YES to Swistle's essential summary: it's about getting interrupted, constantly, except for those rare moments where you expect interruption and plan for it and then--woot! baby amuses himself seamlessly for an hour!

Also, so often this schedule is accompanied by a soundtrack of groaning/ babbling that occasionally escalates to fussiness (and just as occasionally downgrades to "just kidding!")--so adding to/ ameliorating the growing frustration with the inability to just! finish! folding! this! one! basket! of! laundry! is mental anguish caused by the constant noise or mental happiness caused by baby's intent adorability.

Joanne said...

It's boring and hard and stupid. Ha! Kidding. But it is, kind of. For me, to compare it to any job that I had before was problematic. It still is, actually. It's just totally different than anything you've ever done before. My babes were always big fusspots until about 3 or 4 months, so I was pretty big on a schedule. Only my third ever transferred from the car to the house, so I always had to schedule outings around their naps, which can be a pain. Definitely try to have an easygoing baby, that helps!

I always try to go to at least one place a day, whether it's Target or playgroup or the library or whatever. I find that if I stay home too much it can be maddening.

I have definitely lowered my expectations for my days. With my first, I thought I'd be all *scheduled* and *organized* but I wasn't, really, and it made me mad and sad. By the time I got to my third, I really did feel good if everyone was alive and no one was in the looney bin or jail (and by no one I guess I mean me).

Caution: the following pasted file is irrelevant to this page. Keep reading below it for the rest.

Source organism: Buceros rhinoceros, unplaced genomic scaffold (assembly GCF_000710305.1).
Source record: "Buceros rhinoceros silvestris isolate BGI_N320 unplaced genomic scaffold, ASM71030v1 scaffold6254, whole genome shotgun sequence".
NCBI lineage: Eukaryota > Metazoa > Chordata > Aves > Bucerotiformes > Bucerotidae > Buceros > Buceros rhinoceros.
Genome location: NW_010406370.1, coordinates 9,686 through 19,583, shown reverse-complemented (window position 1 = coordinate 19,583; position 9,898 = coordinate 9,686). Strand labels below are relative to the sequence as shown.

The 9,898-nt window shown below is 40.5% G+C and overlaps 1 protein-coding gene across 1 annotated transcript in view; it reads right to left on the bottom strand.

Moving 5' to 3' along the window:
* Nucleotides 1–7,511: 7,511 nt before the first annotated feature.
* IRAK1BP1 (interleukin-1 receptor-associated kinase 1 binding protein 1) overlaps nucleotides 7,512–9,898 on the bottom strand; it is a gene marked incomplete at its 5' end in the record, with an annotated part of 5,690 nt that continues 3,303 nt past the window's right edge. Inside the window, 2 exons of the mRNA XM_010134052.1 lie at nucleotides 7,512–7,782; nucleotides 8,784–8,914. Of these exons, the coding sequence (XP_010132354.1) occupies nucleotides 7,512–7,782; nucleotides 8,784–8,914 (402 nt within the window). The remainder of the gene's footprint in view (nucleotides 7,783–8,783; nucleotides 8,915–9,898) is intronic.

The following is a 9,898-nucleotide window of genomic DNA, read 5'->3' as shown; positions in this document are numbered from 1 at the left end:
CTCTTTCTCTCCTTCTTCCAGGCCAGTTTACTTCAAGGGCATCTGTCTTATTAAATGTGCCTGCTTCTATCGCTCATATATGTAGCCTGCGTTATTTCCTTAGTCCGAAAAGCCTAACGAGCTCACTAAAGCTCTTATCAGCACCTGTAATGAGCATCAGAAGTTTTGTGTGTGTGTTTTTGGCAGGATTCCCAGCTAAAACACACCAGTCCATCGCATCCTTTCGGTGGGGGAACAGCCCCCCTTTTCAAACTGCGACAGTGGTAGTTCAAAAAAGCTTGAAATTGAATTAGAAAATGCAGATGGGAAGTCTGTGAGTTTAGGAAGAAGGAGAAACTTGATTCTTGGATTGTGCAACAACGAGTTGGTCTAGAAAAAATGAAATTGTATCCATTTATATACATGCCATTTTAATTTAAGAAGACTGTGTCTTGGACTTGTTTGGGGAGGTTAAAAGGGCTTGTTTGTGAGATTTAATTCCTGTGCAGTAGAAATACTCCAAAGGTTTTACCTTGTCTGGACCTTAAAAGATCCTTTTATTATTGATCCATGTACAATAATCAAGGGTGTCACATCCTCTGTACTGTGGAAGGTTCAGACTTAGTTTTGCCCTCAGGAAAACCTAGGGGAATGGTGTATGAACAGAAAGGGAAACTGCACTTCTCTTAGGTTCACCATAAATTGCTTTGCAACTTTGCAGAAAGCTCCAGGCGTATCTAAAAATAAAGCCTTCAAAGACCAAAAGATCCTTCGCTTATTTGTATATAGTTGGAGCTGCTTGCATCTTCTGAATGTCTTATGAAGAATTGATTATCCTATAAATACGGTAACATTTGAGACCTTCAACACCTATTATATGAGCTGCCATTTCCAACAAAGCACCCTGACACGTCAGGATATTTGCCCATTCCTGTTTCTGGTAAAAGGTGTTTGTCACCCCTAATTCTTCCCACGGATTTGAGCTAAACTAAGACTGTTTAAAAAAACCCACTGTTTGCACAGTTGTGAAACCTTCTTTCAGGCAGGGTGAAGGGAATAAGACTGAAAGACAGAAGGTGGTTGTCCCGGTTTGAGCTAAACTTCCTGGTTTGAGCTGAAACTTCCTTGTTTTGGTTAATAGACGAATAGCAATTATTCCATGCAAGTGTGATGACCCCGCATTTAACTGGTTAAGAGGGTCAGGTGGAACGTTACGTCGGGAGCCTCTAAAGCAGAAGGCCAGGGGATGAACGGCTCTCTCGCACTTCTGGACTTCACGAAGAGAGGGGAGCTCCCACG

Also I try not to read the blogs of enormously successful moms. It drives me bonkers to read how *awesome* it all is and how *great* they are at this job. I try to find honesty, both online and in real life. Mostly I try to remember that I can do it, that it will allegedly fly by and I will allegedly look back on it fondly. I am not really there yet, but maybe someday!

Farrell said...

I would say it's like this: How hard can it be? All they do is sleep, eat and poop. And then at 8pm you realize you haven't showered, all you've eaten is a banana because that's all you had time for, you stink, and you're exhausted, you have a pile of throw-up laundry from just one day (yours and baby's) and you go to bed thinking "Maybe tomorrow I will get to shower" And that is your single most goal.

It's all worth it in the end though.